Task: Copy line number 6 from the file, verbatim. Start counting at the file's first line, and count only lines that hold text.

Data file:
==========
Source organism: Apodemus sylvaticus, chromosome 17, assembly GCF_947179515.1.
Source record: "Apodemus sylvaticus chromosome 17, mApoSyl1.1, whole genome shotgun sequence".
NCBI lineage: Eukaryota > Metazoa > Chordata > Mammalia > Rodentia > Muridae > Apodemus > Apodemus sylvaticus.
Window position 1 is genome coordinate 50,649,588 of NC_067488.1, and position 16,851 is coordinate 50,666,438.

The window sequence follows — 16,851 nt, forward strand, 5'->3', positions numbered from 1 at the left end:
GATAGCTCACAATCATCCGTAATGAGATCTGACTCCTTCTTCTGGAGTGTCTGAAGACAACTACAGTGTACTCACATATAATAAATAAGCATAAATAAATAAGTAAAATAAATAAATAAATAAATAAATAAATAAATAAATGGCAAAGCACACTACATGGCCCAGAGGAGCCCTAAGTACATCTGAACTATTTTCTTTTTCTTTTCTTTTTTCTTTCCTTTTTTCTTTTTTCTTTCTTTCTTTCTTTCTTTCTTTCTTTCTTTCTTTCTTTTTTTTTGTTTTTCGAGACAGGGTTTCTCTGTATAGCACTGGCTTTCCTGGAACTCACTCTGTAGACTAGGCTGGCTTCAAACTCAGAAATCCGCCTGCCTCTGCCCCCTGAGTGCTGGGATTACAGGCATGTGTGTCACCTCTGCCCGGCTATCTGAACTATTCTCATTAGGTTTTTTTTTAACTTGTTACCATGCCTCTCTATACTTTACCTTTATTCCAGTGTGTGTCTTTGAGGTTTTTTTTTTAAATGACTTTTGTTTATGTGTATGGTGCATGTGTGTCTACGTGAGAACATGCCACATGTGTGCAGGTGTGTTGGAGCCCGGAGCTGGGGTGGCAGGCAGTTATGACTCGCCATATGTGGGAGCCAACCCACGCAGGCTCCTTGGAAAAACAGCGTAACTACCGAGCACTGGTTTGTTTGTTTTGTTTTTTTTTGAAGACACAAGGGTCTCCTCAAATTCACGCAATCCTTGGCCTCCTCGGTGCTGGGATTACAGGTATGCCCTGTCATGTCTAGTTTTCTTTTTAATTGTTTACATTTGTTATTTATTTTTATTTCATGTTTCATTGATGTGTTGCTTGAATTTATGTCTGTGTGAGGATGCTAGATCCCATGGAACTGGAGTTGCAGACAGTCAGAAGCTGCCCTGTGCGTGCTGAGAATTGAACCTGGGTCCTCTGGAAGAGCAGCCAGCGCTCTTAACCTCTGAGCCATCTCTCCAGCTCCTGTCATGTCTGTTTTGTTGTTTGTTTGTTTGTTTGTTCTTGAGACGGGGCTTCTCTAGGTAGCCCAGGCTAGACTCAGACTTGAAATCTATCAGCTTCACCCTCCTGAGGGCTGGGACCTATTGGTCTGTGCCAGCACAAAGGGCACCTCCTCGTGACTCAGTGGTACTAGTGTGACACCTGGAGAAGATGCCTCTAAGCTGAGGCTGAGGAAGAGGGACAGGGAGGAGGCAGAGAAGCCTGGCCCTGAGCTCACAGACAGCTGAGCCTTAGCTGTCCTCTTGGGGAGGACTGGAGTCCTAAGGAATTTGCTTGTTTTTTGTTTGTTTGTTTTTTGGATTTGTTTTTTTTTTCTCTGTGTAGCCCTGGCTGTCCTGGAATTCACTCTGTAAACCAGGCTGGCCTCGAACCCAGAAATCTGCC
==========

GATAGCTCACAATCATCCGTAATGAGATCTGACTCCTTCTTCTGGAGTGTCTGAAGACAACTACAGTGTACTCACATATAATAAATAAGCATAAATAAATAAGTAAAATAAATAAATAAATAAATAAATAAATAAATAAATGGCAAAGCACACTACATGGCCCAGAGGAGCCCTAAGTACATCTGAACTATTTTCTTTTTCTTTTCTTTTTTCTTTCCTTTTTTCTTTTTTCTTTCTTTCTTTCTTTCTTTCTTTCTTTCTTTCTTTCTTTTTTTTTGTTTTTCGAGACAGGGTTTCTCTGTATAGCACTGGCTTTCCTGGAACTCACTCTGTAGACTAGGCTGGCTTCAAACTCAGAAATCCGCCTGCCTCTGCCCCCTGAGTGCTGGGATTACAGGCATGTGTGTCACCTCTGCCCGGCTATCTGAACTATTCTCATTAGGTTTTTTTTTAACTTGTTACCATGCCTCTCTATACTTTACCTTTATTCCAGTGTGTGTCTTTGAGGTTTTTTTTTTAAATGACTTTTGTTTATGTGTATGGTGCATGTGTGTCTACGTGAGAACATGCCACATGTGTGCAGGTGTGTTGGAGCCCGGAGCTGGGGTGGCAGGCAGTTATGACTCGCCATATGTGGGAGCCAACCCACGCAGGCTCCTTGGAAAAACAGCGTAACTACCGAGCACTGGTTTGTTTGTTTTGTTTTTTTTTGAAGACACAAGGGTCTCCTCAAATTCACGCAATCCTTGGCCTCCTCGGTGCTGGGATTACAGGTATGCCCTGTCATGTCTAGTTTTCTTTTTAATTGTTTACATTTGTTATTTATTTTTATTTCATGTTTCATTGATGTGTTGCTTGAATTTATGTCTGTGTGAGGATGCTAGATCCCATGGAACTGGAGTTGCAGACAGTCAGAAGCTGCCCTGTGCGTGCTGAGAATTGAACCTGGGTCCTCTGGAAGAGCAGCCAGCGCTCTTAACCTCTGAGCCATCTCTCCAGCTCCTGTCATGTCTGTTTTGTTGTTTGTTTGTTTGTTTGTTCTTGAGACGGGGCTTCTCTAGGTAGCCCAGGCTAGACTCAGACTTGAAATCTATCAGCTTCACCCTCCTGAGGGCTGGGACCTATTGGTCTGTGCCAGCACAAAGGGCACCTCCTCGTGACTCAGTGGTACTAGTGTGACACCTGGAGAAGATGCCTCTAAGCTGAGGCTGAGGAAGAGGGACAGGGAGGAGGCAGAGAAGCCTGGCCCTGAGCTCACAGACAGCTGAGCCTTAGCTGTCCTCTTGGGGAGGACTGGAGTCCTAAGGAATTTGCTTGTTTTTTGTTTGTTTGTTTTTTGGATTTGTTTTTTTTTTCTCTGTGTAGCCCTGGCTGTCCTGGAATTCACTCTGTAAACCAGGCTGGCCTCGAACCCAGAAATCTGCC